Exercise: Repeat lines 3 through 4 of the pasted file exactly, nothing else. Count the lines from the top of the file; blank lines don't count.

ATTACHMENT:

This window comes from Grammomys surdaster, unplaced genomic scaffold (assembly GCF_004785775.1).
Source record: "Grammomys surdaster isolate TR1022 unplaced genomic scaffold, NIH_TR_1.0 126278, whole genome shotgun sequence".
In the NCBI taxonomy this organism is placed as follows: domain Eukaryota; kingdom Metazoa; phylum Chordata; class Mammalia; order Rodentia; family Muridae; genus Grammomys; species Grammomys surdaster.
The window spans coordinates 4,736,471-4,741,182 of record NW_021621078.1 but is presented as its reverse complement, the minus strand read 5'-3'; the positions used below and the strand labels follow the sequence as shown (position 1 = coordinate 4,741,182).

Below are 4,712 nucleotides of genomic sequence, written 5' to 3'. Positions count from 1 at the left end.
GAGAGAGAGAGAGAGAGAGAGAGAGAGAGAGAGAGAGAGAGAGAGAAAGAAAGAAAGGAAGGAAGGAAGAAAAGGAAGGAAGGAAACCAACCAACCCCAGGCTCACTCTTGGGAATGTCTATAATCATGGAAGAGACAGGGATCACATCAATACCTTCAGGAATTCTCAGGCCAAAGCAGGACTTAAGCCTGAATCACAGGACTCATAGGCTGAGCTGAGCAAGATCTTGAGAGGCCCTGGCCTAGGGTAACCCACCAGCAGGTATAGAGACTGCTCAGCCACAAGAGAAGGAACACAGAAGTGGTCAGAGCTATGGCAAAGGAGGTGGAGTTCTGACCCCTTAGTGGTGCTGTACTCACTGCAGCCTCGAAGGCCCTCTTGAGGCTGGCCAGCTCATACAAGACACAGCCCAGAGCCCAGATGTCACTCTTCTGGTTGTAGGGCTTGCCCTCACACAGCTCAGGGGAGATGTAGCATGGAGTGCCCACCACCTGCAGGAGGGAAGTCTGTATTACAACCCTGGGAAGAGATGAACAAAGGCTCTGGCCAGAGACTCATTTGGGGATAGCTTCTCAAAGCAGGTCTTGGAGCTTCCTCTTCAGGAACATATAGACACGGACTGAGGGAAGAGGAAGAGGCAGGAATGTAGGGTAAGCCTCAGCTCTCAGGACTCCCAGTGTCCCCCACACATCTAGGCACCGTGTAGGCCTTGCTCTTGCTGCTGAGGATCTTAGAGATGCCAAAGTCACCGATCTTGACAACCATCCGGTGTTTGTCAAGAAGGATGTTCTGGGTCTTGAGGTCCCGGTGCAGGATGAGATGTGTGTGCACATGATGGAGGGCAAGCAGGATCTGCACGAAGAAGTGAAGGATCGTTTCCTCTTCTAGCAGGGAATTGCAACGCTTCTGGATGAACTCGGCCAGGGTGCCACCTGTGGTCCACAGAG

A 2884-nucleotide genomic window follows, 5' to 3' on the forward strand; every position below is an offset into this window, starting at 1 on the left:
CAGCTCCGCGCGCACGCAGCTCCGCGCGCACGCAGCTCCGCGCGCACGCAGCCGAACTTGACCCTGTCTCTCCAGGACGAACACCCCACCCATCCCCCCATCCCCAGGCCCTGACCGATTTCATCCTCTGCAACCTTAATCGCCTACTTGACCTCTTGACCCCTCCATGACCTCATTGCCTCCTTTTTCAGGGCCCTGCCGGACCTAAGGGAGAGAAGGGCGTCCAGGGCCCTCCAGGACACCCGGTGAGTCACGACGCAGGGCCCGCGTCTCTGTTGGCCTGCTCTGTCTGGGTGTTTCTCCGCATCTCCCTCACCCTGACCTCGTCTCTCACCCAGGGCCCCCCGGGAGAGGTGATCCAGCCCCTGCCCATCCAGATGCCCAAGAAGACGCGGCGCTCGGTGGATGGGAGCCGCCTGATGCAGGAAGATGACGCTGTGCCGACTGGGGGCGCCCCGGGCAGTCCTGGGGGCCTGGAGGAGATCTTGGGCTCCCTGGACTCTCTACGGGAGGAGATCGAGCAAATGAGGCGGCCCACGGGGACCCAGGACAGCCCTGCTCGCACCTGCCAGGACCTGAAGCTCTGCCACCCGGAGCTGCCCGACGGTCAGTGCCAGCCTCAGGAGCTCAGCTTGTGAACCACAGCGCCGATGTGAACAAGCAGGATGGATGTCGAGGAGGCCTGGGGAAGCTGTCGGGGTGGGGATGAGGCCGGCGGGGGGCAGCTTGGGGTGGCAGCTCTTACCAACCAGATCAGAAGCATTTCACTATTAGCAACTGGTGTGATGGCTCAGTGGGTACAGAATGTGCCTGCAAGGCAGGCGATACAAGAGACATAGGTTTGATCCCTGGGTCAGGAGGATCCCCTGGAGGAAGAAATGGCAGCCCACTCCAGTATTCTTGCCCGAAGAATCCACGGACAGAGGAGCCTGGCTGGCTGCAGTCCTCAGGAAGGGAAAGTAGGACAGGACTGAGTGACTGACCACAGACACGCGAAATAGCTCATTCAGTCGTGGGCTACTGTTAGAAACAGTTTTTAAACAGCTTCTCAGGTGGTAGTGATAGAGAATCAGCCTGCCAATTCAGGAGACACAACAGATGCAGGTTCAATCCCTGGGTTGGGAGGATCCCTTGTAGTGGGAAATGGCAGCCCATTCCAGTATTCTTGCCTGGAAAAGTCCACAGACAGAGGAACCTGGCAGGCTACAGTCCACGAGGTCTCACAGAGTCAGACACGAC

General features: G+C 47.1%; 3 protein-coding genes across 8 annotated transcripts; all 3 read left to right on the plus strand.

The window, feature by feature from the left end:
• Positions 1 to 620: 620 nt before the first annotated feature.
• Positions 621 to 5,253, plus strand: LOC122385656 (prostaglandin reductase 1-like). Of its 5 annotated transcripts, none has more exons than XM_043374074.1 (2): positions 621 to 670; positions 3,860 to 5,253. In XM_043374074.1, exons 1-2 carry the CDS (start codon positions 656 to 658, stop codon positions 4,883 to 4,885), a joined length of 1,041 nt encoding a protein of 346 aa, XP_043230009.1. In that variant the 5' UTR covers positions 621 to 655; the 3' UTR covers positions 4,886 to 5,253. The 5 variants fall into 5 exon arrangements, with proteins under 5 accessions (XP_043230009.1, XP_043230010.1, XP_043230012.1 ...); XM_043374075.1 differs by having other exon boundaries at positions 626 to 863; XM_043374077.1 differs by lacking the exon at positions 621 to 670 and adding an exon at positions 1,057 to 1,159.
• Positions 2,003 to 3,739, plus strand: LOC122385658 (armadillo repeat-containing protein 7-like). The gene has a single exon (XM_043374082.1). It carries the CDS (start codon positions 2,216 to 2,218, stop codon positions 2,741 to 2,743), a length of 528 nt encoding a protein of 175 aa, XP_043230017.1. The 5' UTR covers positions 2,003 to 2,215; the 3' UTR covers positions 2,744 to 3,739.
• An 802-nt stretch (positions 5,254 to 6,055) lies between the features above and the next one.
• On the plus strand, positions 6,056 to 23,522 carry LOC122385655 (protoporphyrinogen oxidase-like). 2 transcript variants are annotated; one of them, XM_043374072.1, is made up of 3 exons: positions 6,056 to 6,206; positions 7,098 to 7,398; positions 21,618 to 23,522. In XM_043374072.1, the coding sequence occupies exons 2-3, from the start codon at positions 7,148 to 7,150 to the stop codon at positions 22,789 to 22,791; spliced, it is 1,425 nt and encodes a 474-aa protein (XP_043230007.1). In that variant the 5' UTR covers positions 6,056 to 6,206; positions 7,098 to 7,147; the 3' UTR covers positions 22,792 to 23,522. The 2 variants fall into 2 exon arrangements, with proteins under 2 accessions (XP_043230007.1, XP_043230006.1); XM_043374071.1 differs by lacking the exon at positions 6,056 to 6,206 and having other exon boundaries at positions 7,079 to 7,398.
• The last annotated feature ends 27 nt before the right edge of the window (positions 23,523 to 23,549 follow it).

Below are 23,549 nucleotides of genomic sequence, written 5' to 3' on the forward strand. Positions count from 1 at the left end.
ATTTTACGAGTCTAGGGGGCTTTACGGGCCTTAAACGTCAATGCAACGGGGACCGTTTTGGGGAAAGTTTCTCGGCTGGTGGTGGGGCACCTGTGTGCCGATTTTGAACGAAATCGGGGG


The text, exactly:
In the NCBI taxonomy this organism is placed as follows: domain Eukaryota; kingdom Metazoa; phylum Chordata; class Mammalia; order Rodentia; family Muridae; genus Grammomys; species Grammomys surdaster.
The window spans coordinates 4,736,471-4,741,182 of record NW_021621078.1 but is presented as its reverse complement, the minus strand read 5'-3'; the positions used below and the strand labels follow the sequence as shown (position 1 = coordinate 4,741,182).